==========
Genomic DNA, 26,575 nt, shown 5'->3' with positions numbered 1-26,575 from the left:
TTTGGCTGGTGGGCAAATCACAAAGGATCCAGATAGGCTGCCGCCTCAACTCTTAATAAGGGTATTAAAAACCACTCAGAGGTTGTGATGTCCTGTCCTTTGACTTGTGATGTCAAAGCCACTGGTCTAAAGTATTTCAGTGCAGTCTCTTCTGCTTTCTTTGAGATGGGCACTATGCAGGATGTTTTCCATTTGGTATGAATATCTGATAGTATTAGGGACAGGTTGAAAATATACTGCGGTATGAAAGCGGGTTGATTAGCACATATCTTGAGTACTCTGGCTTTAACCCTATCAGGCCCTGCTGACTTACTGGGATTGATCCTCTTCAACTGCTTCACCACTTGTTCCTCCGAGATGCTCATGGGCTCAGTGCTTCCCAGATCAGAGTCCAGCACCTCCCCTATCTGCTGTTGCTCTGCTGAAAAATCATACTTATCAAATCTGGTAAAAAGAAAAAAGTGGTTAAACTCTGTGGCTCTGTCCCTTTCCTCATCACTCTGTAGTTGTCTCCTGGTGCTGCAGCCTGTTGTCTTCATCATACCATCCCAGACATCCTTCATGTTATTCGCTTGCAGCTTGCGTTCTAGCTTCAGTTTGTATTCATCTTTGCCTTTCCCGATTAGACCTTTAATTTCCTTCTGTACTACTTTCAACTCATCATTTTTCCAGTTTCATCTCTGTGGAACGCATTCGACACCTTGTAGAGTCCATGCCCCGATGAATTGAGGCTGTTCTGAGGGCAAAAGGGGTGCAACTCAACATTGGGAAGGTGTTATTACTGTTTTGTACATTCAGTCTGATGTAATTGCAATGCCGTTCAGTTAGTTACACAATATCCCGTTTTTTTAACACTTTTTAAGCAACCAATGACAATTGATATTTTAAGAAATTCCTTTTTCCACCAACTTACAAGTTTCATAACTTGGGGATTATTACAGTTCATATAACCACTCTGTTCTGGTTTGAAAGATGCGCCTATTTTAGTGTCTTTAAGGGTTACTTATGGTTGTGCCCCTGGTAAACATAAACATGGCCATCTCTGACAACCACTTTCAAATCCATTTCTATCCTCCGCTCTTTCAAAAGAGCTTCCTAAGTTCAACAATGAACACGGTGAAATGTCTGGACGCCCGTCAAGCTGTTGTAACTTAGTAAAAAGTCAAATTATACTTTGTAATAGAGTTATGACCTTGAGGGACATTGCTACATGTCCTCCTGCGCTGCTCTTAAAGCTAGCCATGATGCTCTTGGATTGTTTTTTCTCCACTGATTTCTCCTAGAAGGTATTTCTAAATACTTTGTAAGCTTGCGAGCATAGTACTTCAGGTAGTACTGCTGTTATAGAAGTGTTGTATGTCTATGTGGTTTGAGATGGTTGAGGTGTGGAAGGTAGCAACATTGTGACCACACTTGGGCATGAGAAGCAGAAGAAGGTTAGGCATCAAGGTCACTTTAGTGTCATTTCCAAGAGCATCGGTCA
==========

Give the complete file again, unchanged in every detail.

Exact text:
Genomic DNA, 26,575 nt, shown 5'->3' with positions numbered 1-26,575 from the left:
TTTGGCTGGTGGGCAAATCACAAAGGATCCAGATAGGCTGCCGCCTCAACTCTTAATAAGGGTATTAAAAACCACTCAGAGGTTGTGATGTCCTGTCCTTTGACTTGTGATGTCAAAGCCACTGGTCTAAAGTATTTCAGTGCAGTCTCTTCTGCTTTCTTTGAGATGGGCACTATGCAGGATGTTTTCCATTTGGTATGAATATCTGATAGTATTAGGGACAGGTTGAAAATATACTGCGGTATGAAAGCGGGTTGATTAGCACATATCTTGAGTACTCTGGCTTTAACCCTATCAGGCCCTGCTGACTTACTGGGATTGATCCTCTTCAACTGCTTCACCACTTGTTCCTCCGAGATGCTCATGGGCTCAGTGCTTCCCAGATCAGAGTCCAGCACCTCCCCTATCTGCTGTTGCTCTGCTGAAAAATCATACTTATCAAATCTGGTAAAAAGAAAAAAGTGGTTAAACTCTGTGGCTCTGTCCCTTTCCTCATCACTCTGTAGTTGTCTCCTGGTGCTGCAGCCTGTTGTCTTCATCATACCATCCCAGACATCCTTCATGTTATTCGCTTGCAGCTTGCGTTCTAGCTTCAGTTTGTATTCATCTTTGCCTTTCCCGATTAGACCTTTAATTTCCTTCTGTACTACTTTCAACTCATCATTTTTCCAGTTTCATCTCTGTGGAACGCATTCGACACCTTGTAGAGTCCATGCCCCGATGAATTGAGGCTGTTCTGAGGGCAAAAGGGGTGCAACTCAACATTGGGAAGGTGTTATTACTGTTTTGTACATTCAGTCTGATGTAATTGCAATGCCGTTCAGTTAGTTACACAATATCCCGTTTTTTTAACACTTTTTAAGCAACCAATGACAATTGATATTTTAAGAAATTCCTTTTTCCACCAACTTACAAGTTTCATAACTTGGGGATTATTACAGTTCATATAACCACTCTGTTCTGGTTTGAAAGATGCGCCTATTTTAGTGTCTTTAAGGGTTACTTATGGTTGTGCCCCTGGTAAACATAAACATGGCCATCTCTGACAACCACTTTCAAATCCATTTCTATCCTCCGCTCTTTCAAAAGAGCTTCCTAAGTTCAACAATGAACACGGTGAAATGTCTGGACGCCCGTCAAGCTGTTGTAACTTAGTAAAAAGTCAAATTATACTTTGTAATAGAGTTATGACCTTGAGGGACATTGCTACATGTCCTCCTGCGCTGCTCTTAAAGCTAGCCATGATGCTCTTGGATTGTTTTTTCTCCACTGATTTCTCCTAGAAGGTATTTCTAAATACTTTGTAAGCTTGCGAGCATAGTACTTCAGGTAGTACTGCTGTTATAGAAGTGTTGTATGTCTATGTGGTTTGAGATGGTTGAGGTGTGGAAGGTAGCAACATTGTGACCACACTTGGGCATGAGAAGCAGAAGAAGGTTAGGCATCAAGGTCACTTTAGTGTCATTTCCAAGAGCATCGGTCA